One of the primary disadvantages of partial dentures is the fact that the partial denture receives marginal load support from the underlying alveolar bone at the vacant tooth site or sites, thus forcing the transfer of abnormal lateral stresses to abutting teeth with destruction of peridontal tissues.
Attempts have been made to implant relatively rigid structures within or upon the alveolar bone in a region of one or several contiguous vacant tooth sites. For example, others have implanted a relatively flat, metallic, endosseous blade formed with a plurality of holes or vents. The vents are intended to permit bone to grow through the lock and implant in place. Such metallic blades, known as Linkow vent blade implants, are formed with a truncated, pyramidal or conically shaped flat mounting post which is undercut, where it is attached to the blade portion of the implant. The metallic blades, however, have met with very limited success as a high rate of failure has been experienced.
Implants of carbon have also been attempted, but it has been found that with metallic, and to a lesser extent with carbon, implants the body typically tends to wall off the implant by soft tissue encapsulation which grows as a protective interface between the alveolar bone and the implant. This is a typical host rejection phenomenon. The implant becomes liable to movement, eventually loosens and is lost.
Still others have searched for porous materials believing porosity to be important. The supposition is that the bone tissue or other tissue will grow firmly into the pores of the implant to provide rigid support. Although this has been a very popular approach, to date the efficacy of this concept in practice is relatively poor.
According to the discovery of the present invention a prosthetic implant is disclosed which rigidly and durably supports one or more prosthetic crowns, or other prosthesis amenable to construction upon the implant or implants placed within the alveolar bone.
The invention is a dental prosthetic, endostial implant comprising (a) a base formed of a relatively high purity, high density and low porosity alumina,, said base having side walls integrally formed with generally horizontally outwardly projecting protrusions and (b) a post extending from said base and contoured in a generally rounded horizontal cross sectional configuration for attachment of at least one prosthetic crown.
The primary object of the invention is to provide a biologically compatible and non-resorbable implant against which alveolar bone will intimately grow to provide a direct mechanical bone to implant interface, permitting the implant to have a high vertical and lateral masticatory load bearing capability.
Another object of the invention is to provide an implant post which is smoothly contoured with rounded surfaces which permit surrounding soft mucosal tissue to constrict snugly at the gingival margin.
Another object of the invention is to provide a prosthetic implant of high strength which is designed to interface with alveolar bone in a manner which maximizes the stress bearing area of the bone to implant interface to permit lateral and vertical forces to be efficiently transferred to the bone.
Another object of the invention is to provide a single tooth implant prothesis constructed in a plurality of alternatively selectable angular relationships between the root base and the post. This plurality of preformed implants gives single unit construction which is contemplated to be advantageous for superior structural strength, with elimination of any split surfaces, introduction of any less compatible bonding materials or possible harbors for microrganisms.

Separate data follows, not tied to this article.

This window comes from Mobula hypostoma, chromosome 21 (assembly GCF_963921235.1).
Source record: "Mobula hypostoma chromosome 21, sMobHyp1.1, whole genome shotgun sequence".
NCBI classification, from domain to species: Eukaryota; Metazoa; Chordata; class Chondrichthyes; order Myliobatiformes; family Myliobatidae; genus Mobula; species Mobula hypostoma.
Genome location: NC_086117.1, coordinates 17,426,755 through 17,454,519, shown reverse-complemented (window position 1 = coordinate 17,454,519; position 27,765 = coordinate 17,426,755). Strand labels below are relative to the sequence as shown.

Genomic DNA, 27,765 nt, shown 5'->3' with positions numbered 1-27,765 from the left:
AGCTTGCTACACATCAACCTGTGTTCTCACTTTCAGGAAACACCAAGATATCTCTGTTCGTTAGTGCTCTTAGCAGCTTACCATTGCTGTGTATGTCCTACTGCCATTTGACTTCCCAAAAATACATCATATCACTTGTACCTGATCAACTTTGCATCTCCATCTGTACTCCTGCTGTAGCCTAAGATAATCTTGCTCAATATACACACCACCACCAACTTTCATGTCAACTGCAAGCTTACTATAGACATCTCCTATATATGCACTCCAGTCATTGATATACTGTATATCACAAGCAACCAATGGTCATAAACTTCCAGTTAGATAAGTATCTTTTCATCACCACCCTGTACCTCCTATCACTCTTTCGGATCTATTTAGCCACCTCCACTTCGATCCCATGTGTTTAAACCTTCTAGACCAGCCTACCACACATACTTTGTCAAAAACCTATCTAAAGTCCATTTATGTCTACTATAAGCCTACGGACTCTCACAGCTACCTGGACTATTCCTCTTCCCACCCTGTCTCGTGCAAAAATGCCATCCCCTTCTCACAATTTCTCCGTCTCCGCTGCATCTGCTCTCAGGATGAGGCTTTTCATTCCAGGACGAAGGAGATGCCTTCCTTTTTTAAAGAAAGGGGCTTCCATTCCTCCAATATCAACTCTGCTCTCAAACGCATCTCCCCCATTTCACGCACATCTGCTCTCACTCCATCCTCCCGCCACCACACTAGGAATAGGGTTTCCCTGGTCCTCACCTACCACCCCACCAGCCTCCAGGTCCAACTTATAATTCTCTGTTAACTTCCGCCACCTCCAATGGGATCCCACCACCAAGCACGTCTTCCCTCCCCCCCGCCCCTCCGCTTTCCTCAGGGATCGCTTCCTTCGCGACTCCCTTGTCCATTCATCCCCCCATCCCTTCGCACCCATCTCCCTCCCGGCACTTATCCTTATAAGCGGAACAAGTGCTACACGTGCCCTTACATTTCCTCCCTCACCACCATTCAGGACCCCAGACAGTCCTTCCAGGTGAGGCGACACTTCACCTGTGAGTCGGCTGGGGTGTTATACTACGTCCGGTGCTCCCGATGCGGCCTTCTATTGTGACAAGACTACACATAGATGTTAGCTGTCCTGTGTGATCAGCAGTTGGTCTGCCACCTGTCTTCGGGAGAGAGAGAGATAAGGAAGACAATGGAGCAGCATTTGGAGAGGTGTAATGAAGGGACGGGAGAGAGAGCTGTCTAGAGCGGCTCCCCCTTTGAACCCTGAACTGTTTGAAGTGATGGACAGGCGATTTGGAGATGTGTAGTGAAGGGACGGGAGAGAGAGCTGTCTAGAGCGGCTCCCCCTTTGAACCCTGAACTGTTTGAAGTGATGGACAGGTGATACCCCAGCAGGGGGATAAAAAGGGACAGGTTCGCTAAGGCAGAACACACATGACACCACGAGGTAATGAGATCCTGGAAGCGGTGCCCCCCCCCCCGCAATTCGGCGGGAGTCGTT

It is a further object of the invention to provide an implant which is elongated or otherwise modified for use in the prosthetic replacement of a plurality of adjacent teeth.
Further objects and features of the invention will be apparent from the following specifications and claims when considered in connection with accompanying drawings illustrating the preferred embodiments of the invention.
FIG. 1 is a view in perspective of a single tooth root implant embodying the present invention.
FIG. 2 is a view in perspective of a single tooth root implant having an acutely offset angular intersection between the axis of the implant base and the axis of the attachment post.
FIG. 3 is a view in perspective of a multi-tooth, dental prosthetic implant embodying the present invention.
FIG. 4 is a view in perspective with a part broken away to reveal the cross sectional configuration of an alternative embodiment of a multi-tooth implant of the type similar to the implant illustrated in FIG. 2.
FIG. 5 is a view in vertical section illustrating the embodiment of FIG. 4 functionally positioned in healed alveolar bone and having prosthetic crown replacements mounted thereon.
In describing the preferred embodiments of the invention illustrated in the drawings, specific terminology will be resorted to for the sake of clarity. However, it is not intended to be limited to the specific terms so selected, and it is to be understood that each specific term includes all technical equivalents which operate in a similar manner to accomplish a similar purpose.
Referring now to FIG. 1, a single tooth, endostial implant embodying the present invention is illustrated. The implant is a unitary body having a base 10 preferably shaped generally like a truncated ellipsoidal cone. Its top is formed to provide a post 12 extending from the base for attachment of an artificial tooth crown. Such crowns are commonly known in the art and may be easily adapted for attachment with cement or other medium to the post 12.